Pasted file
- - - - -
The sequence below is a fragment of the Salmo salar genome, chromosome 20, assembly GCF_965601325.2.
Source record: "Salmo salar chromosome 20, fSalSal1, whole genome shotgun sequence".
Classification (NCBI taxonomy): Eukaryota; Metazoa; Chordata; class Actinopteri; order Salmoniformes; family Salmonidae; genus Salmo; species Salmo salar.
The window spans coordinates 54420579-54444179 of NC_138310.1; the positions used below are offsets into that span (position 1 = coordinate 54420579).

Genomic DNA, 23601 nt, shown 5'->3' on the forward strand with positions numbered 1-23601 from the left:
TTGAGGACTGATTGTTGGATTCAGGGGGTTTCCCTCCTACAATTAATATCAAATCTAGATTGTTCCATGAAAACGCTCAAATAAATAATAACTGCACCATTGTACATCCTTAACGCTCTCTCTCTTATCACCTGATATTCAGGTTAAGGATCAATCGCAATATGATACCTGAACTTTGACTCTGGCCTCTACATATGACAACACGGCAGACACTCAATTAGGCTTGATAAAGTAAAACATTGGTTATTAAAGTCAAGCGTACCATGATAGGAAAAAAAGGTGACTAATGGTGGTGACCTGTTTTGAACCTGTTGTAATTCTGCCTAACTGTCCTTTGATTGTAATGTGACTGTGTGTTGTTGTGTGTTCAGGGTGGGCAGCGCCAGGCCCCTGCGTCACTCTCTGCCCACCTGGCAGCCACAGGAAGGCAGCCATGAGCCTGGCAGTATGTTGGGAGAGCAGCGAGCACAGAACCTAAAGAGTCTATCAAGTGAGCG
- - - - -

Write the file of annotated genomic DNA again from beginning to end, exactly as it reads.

The sequence below is a fragment of the Salmo salar genome, chromosome 20, assembly GCF_965601325.2.
Source record: "Salmo salar chromosome 20, fSalSal1, whole genome shotgun sequence".
Classification (NCBI taxonomy): Eukaryota; Metazoa; Chordata; class Actinopteri; order Salmoniformes; family Salmonidae; genus Salmo; species Salmo salar.
The window spans coordinates 54420579-54444179 of NC_138310.1; the positions used below are offsets into that span (position 1 = coordinate 54420579).

Genomic DNA, 23601 nt, shown 5'->3' on the forward strand with positions numbered 1-23601 from the left:
TTGAGGACTGATTGTTGGATTCAGGGGGTTTCCCTCCTACAATTAATATCAAATCTAGATTGTTCCATGAAAACGCTCAAATAAATAATAACTGCACCATTGTACATCCTTAACGCTCTCTCTCTTATCACCTGATATTCAGGTTAAGGATCAATCGCAATATGATACCTGAACTTTGACTCTGGCCTCTACATATGACAACACGGCAGACACTCAATTAGGCTTGATAAAGTAAAACATTGGTTATTAAAGTCAAGCGTACCATGATAGGAAAAAAAGGTGACTAATGGTGGTGACCTGTTTTGAACCTGTTGTAATTCTGCCTAACTGTCCTTTGATTGTAATGTGACTGTGTGTTGTTGTGTGTTCAGGGTGGGCAGCGCCAGGCCCCTGCGTCACTCTCTGCCCACCTGGCAGCCACAGGAAGGCAGCCATGAGCCTGGCAGTATGTTGGGAGAGCAGCGAGCACAGAACCTAAAGAGTCTATCAAGTGAGCG